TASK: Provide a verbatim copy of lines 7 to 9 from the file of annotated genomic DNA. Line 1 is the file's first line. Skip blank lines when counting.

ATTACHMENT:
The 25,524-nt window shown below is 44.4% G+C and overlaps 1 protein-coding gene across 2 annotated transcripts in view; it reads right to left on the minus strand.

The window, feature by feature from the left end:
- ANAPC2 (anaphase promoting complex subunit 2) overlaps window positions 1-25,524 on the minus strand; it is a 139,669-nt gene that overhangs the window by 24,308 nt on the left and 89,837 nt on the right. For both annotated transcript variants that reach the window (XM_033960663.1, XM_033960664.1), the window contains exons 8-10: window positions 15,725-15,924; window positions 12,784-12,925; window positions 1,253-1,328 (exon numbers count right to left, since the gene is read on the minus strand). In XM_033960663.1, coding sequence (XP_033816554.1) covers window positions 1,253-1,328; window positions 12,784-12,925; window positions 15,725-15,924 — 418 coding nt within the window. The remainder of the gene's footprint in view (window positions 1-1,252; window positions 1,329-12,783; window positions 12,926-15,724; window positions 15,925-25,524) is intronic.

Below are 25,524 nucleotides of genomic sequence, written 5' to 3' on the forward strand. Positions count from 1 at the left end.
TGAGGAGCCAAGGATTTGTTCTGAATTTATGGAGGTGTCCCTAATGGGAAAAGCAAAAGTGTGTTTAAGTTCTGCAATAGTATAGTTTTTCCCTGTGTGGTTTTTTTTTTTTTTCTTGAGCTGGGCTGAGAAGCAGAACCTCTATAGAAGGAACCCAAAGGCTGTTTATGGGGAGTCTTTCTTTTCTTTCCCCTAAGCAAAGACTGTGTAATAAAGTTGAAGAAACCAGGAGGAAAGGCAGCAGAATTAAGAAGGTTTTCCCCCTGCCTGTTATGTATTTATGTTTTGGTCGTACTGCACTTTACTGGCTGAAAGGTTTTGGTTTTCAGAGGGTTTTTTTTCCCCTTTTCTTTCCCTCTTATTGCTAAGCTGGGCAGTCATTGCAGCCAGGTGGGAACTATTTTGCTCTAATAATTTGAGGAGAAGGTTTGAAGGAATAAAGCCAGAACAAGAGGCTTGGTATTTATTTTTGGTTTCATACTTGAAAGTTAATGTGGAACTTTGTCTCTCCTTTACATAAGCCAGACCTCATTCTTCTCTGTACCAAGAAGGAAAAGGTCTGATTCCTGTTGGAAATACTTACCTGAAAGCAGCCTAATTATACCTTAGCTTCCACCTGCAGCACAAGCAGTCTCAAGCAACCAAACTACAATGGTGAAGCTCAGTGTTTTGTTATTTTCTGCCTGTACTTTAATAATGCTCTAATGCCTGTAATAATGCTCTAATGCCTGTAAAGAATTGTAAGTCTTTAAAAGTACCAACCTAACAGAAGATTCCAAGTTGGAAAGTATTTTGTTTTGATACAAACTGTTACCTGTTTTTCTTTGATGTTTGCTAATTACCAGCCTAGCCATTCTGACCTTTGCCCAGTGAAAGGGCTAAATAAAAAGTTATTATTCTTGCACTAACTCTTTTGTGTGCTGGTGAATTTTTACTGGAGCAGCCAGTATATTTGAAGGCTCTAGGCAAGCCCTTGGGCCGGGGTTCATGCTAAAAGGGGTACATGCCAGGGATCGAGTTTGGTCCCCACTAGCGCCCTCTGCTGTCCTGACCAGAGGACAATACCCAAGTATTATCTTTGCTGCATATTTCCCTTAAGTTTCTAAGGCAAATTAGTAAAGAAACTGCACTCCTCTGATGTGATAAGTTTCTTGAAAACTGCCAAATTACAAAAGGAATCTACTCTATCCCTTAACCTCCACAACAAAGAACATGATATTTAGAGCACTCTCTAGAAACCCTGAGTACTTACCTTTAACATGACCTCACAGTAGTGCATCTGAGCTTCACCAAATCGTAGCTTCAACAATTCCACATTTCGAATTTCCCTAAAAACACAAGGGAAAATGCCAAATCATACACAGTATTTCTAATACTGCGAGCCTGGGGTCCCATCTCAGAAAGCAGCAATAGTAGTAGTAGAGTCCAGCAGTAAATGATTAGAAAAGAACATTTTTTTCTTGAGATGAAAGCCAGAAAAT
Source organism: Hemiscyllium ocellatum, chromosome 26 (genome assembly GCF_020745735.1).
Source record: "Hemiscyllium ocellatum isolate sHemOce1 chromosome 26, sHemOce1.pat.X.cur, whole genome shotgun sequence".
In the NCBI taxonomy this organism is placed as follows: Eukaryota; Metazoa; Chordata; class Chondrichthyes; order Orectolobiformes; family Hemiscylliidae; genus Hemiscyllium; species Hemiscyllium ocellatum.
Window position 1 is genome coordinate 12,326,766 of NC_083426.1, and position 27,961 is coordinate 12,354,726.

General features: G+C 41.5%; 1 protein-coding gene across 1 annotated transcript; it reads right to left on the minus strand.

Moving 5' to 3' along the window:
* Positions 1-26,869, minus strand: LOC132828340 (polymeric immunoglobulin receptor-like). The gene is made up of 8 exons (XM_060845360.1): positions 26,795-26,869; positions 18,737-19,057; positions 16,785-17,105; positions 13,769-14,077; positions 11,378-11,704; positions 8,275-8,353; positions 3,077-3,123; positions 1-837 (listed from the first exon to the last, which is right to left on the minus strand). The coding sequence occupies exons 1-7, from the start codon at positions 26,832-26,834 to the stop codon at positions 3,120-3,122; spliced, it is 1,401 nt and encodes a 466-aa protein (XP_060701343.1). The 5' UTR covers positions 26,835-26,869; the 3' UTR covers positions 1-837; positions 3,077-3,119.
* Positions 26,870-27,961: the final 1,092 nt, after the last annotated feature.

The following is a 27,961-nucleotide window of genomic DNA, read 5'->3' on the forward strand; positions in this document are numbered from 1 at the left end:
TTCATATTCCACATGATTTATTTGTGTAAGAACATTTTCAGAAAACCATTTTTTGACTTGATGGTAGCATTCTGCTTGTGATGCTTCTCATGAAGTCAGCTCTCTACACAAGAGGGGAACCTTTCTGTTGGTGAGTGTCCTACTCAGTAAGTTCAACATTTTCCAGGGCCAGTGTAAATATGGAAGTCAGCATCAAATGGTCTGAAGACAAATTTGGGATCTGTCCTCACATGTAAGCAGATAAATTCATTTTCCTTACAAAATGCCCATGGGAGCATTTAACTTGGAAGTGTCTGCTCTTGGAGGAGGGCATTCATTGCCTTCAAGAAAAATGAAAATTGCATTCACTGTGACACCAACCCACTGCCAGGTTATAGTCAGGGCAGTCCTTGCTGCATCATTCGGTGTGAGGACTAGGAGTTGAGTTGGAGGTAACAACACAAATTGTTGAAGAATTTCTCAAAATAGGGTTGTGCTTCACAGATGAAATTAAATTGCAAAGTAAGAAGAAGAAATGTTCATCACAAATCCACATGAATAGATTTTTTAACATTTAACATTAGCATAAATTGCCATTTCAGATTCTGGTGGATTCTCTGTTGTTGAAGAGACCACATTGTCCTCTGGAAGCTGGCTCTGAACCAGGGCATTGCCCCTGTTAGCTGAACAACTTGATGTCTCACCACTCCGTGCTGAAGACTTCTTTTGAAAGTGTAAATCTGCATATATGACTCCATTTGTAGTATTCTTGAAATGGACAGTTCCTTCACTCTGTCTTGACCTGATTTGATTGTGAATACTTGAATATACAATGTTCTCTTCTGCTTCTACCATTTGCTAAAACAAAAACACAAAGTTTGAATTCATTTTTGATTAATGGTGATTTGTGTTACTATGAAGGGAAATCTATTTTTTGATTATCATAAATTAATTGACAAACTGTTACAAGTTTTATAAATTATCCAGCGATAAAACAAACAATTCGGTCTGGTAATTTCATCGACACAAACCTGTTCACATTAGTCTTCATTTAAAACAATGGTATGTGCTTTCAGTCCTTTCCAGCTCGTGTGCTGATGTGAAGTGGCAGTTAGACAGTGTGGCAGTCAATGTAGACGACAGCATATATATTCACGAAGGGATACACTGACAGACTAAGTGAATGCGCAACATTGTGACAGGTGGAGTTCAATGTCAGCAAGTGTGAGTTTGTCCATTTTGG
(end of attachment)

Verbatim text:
Source record: "Hemiscyllium ocellatum isolate sHemOce1 chromosome 26, sHemOce1.pat.X.cur, whole genome shotgun sequence".
In the NCBI taxonomy this organism is placed as follows: Eukaryota; Metazoa; Chordata; class Chondrichthyes; order Orectolobiformes; family Hemiscylliidae; genus Hemiscyllium; species Hemiscyllium ocellatum.
Window position 1 is genome coordinate 12,326,766 of NC_083426.1, and position 27,961 is coordinate 12,354,726.